548 (D. Md. 2010) (“Because the order granting the preliminary injunction is interlocutory, the
[Appellants] could appeal from it only upon obtaining leave of the court.”); In re First Republic
Grp. Realty, LLC, No. M47 (SAS), 2010 WL 882986, at *1 (S.D.N.Y. Mar. 2, 2010) (“While the
Second Circuit has not expressly determined whether 1292(a)(1) or 1292(b) should apply in
these circumstances. . . district courts in this circuit have continued to apply 1292(b) to all
interlocutory orders including preliminary injunctions, and the Second Circuit has impliedly
sanctioned that approach”). These latter courts reason that requiring leave in all instances is more
faithful to “the plain language of Section 158(a)(3).” In re Quigley Co., Inc., 323 B.R. 70, 76
Here, I also adopt the plain language approach and conclude that an appeal of an
interlocutory order filed under § 158(a) requires leave of the district court before jurisdiction is
appropriate. Thus I agree with Gilman that any interlocutory appeal under § 158(a) must meet
the general standards for an interlocutory appeal set out in § 1292(b). This reading is not only
consistent with the clear requirement in § 158(a) for leave but also with the Seventh Circuit’s
hesitance to read additional requirements into § 158(a). See In re Jartran, 886 F.2d at 866. It
would “make little sense for the bankruptcy appeal statute to group preliminary injunctions with
other interlocutory orders but intend for ‘leave to appeal’ these injunctions to be granted as of
right simply because Section 1292 treats interlocutory injunctions differently from other
interlocutory orders.” See In re Quigley Co., Inc., 323 B.R. at 76–77.
In analogizing to § 1292(b) when considering the present appeal, this Court must only
grant leave to appeal if the Debtor’s appeal raises a controlling question of law and resolving that
question promises to speed up the litigation. See In re MCK Millennium Ctr. Parking, LLC, No.
12 B 24676, 2015 WL 2004887, at *2 (N.D. Ill. Apr. 29, 2015). The Debtor has not presented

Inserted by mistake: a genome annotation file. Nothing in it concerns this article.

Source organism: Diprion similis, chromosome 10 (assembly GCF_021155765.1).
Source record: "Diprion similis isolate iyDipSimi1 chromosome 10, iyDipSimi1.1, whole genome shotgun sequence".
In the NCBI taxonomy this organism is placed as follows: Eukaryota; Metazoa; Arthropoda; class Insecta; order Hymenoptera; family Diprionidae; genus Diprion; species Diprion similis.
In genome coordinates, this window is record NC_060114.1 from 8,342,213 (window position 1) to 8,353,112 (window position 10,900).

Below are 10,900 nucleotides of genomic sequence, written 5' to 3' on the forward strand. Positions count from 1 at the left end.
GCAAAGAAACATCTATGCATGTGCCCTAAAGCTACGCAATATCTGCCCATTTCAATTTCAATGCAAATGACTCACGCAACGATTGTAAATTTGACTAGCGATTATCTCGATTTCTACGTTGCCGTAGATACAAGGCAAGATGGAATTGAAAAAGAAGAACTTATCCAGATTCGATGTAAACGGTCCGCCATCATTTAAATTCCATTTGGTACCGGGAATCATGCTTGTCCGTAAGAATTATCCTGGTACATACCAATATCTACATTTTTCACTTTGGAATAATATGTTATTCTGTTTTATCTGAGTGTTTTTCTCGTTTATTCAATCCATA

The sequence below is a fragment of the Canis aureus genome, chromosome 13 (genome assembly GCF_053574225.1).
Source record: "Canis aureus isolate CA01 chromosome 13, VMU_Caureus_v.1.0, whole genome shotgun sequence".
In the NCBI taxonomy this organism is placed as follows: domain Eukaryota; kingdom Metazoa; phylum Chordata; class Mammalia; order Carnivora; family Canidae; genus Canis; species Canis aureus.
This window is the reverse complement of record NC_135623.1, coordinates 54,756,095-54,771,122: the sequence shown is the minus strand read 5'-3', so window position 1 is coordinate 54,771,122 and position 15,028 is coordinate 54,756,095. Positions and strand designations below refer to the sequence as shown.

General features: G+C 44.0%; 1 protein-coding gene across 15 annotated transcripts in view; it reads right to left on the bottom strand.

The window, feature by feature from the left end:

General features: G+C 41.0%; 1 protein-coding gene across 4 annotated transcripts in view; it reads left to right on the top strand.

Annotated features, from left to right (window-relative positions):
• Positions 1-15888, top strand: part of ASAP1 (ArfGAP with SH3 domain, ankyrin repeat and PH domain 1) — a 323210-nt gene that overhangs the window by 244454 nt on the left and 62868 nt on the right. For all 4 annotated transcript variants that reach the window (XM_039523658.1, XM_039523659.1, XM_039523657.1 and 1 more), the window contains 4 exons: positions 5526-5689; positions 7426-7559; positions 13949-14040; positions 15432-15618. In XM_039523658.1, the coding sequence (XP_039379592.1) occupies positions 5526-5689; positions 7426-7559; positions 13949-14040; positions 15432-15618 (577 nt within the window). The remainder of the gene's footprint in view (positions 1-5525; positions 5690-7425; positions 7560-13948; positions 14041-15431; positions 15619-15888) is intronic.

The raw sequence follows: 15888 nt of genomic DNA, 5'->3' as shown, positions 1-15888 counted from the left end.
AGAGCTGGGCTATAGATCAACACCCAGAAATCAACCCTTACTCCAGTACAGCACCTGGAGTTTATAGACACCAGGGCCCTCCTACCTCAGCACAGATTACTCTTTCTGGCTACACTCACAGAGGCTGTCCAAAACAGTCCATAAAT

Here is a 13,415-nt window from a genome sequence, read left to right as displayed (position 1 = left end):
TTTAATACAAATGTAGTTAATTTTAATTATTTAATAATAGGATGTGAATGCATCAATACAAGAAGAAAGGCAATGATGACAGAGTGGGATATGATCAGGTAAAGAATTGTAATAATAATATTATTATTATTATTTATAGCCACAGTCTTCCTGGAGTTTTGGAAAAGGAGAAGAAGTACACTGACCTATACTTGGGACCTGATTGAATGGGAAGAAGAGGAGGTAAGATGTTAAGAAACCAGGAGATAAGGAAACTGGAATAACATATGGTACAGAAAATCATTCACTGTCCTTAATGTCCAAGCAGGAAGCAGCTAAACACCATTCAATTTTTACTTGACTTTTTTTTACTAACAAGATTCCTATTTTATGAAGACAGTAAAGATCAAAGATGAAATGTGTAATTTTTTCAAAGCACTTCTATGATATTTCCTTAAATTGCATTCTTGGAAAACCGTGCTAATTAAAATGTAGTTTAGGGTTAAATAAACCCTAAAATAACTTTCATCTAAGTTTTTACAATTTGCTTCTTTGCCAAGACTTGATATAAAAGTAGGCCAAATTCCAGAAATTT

this Court with the kind of question of law appropriate for an immediate appeal, nor would
resolution of this question speed up the proceedings in the bankruptcy court below.
For purposes of considering leave to hear an appeal under § 1292(b), the question of law
presented to the reviewing court must be “pure” or “abstract.” Ahrenholz v. Bd. of Trustees of
Univ. of Illinois, 219 F.3d 674, 677 (7th Cir. 2000). It must be something that the reviewing
court can “decide quickly and cleanly without having to study the record.” Id. The question of
contract interpretation, which “may require immersion in what may be a long, detailed, and
obscure contract,” is not one of these pure questions of law appropriate for immediate appellate
The question of law raised on this appeal is whether Gilman has a “better than negligible”
chance of success on the merits on at least one of the claims in his complaint. Girl Scouts of
Manitou Council, Inc. v. Girl Scouts of U.S. of Am., Inc., 549 F.3d 1079, 1096 (7th Cir. 2008).
Addressing this question would require this Court to review in detail the three agreements that
Gilman argues entitle him to declaratory relief. This inquiry would go beyond the sort of quick
review appropriate for an interlocutory appeal. Particularly when the bankruptcy court itself has
not made any decisive judgment about the ultimate merits of Gilman’s claim, a review of this
question at this stage of the litigation would be inappropriate.
Furthermore, addressing this question of law at this time would not speed up the litigation
below. The injunctive order entered in June 2016 is set to expire at the end of October 2016. The
bankruptcy court has already made clear its commitment to return to the issues raised by such an
injunction. The purpose of the injunctive relief was merely to preserve the status quo until the
parties could come back to the issue with further argument. The upcoming hearing will provide
the Debtor with “full opportunity to present any evidence or legal arguments which might
convince the bankruptcy judge to release them from the restraints of the order.” Matter of
Mathieson, 75 B.R. 340, 343 (N.D. Ill. 1987). It would not materially advance the proceedings
below in any way for this Court to offer an opinion on an expiring injunction when the
bankruptcy court has every intention of addressing the same issue without delay. Regardless of
what I do here, the parties will return to the bankruptcy court to further litigate the merits of
Gilman’s claims and future injunctive relief. This appeal will not bring the bankruptcy court any
closer to concluding the litigation.
This Court declines to grant leave to appeal the preliminary injunction entered below and
remands to the bankruptcy court to proceed with the scheduled hearing to consider the
appropriateness of further injunctive relief.
James B. Zagel
United States District Judge
DATE: October 17, 2016